The Sentry has been, to be blunt, something of a radioactive character in the Marvel Universe. While analogues of Superman are a dime a dozen in comics, the Sentry was always one of the more memorable ones, even at Marvel where there have been prominent analogues of DC characters. However, the character was divisive during his prominence during the majority of Brian Bendis’s Avengers run and never quite recaptured that original Paul Jenkins/Jae Lee mini that introduced the character. To his credit, Jeff Lemire manages to move past that and subsequent revamps in order to tell one of the more original Marvel stories of late.
Lemire’s first issue of the Sentry brings a pretty interesting premise together. The Sentry is back, albeit as his normal self Bob Reynolds, trying to live a normal life keeping both the Sentry and his evil half the Void at bay. As far as stories go, while Lemire has played in the superhero genre for quite awhile now with books like Moon Knight, Extraordinary X-Men, or even right now with The Terrifics; Sentry is a lot closer to Lemire’s creator-owned work than what he’s done in the past with Marvel, which is a good tack to take for a character like the Sentry who never quite fit into the Marvel universe. While Lemire putting a character under a psychological microscope isn’t new either, this premise works out quite cleanly.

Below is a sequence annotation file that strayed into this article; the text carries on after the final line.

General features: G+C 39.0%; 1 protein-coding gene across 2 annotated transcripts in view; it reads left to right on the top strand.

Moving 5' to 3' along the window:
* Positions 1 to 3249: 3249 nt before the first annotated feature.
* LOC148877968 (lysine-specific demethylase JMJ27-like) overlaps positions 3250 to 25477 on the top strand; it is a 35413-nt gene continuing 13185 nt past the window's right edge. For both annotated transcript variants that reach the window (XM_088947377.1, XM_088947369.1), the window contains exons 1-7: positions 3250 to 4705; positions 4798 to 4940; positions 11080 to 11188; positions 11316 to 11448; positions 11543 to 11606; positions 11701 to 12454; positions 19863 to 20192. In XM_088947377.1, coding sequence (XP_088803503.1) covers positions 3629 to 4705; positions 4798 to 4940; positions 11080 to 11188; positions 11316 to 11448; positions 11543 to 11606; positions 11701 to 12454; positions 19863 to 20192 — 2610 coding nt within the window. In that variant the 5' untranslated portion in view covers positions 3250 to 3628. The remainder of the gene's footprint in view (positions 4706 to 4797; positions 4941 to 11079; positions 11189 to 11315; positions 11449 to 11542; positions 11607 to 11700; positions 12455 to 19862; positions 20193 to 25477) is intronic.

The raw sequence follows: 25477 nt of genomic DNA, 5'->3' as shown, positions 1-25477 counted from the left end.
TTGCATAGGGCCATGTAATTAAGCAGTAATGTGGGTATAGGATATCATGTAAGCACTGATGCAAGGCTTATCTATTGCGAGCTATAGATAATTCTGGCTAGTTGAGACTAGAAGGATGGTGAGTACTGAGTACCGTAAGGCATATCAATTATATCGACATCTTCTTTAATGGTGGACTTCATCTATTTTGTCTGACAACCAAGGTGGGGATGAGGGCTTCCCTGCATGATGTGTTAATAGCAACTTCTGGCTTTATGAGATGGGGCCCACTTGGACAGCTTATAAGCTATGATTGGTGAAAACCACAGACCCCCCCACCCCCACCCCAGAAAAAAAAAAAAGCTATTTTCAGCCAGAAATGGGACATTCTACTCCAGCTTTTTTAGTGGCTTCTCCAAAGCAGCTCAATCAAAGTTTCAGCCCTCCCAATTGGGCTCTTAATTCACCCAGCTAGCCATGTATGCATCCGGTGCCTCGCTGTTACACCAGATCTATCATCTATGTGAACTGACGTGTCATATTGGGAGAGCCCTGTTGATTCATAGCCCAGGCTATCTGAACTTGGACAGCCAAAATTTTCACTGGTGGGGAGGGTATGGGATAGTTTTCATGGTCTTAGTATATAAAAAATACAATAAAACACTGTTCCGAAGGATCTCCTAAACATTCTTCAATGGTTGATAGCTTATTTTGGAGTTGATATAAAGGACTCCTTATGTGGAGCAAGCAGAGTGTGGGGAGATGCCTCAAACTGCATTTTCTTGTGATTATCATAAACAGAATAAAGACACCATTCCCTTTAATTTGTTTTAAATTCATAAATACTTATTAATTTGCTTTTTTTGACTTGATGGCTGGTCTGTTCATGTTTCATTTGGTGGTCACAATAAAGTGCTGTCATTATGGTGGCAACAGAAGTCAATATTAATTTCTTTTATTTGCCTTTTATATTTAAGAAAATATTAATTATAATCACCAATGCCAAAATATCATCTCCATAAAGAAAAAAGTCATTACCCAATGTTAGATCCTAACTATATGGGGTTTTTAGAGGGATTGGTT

The slower pace also gives us more time to get used to and empathize with the idea of who Bob was as the Sentry, and observe the routines of his boring new life to understand why he’d want to go back to his old fractured one.
Kim Jacinto fresh off of Avengers: No Surrender does a fantastic job on the book. The book’s premise has Jacinto putting different touches on how he depicts its world. Switching between the more boring and routine-oriented life Bob Reyonlds leads, versus the flashier Silver Age-esque world of the Sentry gives Jacinto a great deal to do. Rain Beredo’s coloring also helps in showing the off-center nature of both worlds, as well as just how drab the life Reynolds leads that he’d want to return to his old one.
The Sentry does a great job of taking a character who’s in the past been somewhat inaccessible and creating a new way in for readers. If you’re looking for a book that plays with the nature of reality, as well as giving a different vantage point of a familiar world, this is one that you’re definitely going to enjoy.
4 Exploding Suns out of 5